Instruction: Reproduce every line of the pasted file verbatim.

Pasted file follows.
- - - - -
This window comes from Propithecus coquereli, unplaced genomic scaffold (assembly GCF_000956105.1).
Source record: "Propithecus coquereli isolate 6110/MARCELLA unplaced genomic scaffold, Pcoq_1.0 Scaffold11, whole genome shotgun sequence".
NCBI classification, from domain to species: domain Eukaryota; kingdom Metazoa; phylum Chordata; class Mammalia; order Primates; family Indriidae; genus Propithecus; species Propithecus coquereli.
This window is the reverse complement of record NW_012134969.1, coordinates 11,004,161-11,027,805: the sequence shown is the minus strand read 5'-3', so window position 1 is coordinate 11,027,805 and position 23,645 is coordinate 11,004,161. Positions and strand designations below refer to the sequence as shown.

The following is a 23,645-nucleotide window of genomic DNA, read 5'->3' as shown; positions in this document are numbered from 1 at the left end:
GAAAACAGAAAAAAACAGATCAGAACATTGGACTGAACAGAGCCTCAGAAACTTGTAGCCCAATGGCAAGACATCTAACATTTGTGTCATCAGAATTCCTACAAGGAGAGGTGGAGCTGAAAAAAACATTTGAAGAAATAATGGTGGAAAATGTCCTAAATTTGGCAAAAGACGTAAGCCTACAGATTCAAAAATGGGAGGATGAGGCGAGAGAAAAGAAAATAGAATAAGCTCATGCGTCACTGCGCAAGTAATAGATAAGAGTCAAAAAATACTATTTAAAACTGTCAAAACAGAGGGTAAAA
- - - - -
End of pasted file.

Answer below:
This window comes from Propithecus coquereli, unplaced genomic scaffold (assembly GCF_000956105.1).
Source record: "Propithecus coquereli isolate 6110/MARCELLA unplaced genomic scaffold, Pcoq_1.0 Scaffold11, whole genome shotgun sequence".
NCBI classification, from domain to species: domain Eukaryota; kingdom Metazoa; phylum Chordata; class Mammalia; order Primates; family Indriidae; genus Propithecus; species Propithecus coquereli.
This window is the reverse complement of record NW_012134969.1, coordinates 11,004,161-11,027,805: the sequence shown is the minus strand read 5'-3', so window position 1 is coordinate 11,027,805 and position 23,645 is coordinate 11,004,161. Positions and strand designations below refer to the sequence as shown.

The following is a 23,645-nucleotide window of genomic DNA, read 5'->3' as shown; positions in this document are numbered from 1 at the left end:
GAAAACAGAAAAAAACAGATCAGAACATTGGACTGAACAGAGCCTCAGAAACTTGTAGCCCAATGGCAAGACATCTAACATTTGTGTCATCAGAATTCCTACAAGGAGAGGTGGAGCTGAAAAAAACATTTGAAGAAATAATGGTGGAAAATGTCCTAAATTTGGCAAAAGACGTAAGCCTACAGATTCAAAAATGGGAGGATGAGGCGAGAGAAAAGAAAATAGAATAAGCTCATGCGTCACTGCGCAAGTAATAGATAAGAGTCAAAAAATACTATTTAAAACTGTCAAAACAGAGGGTAAAA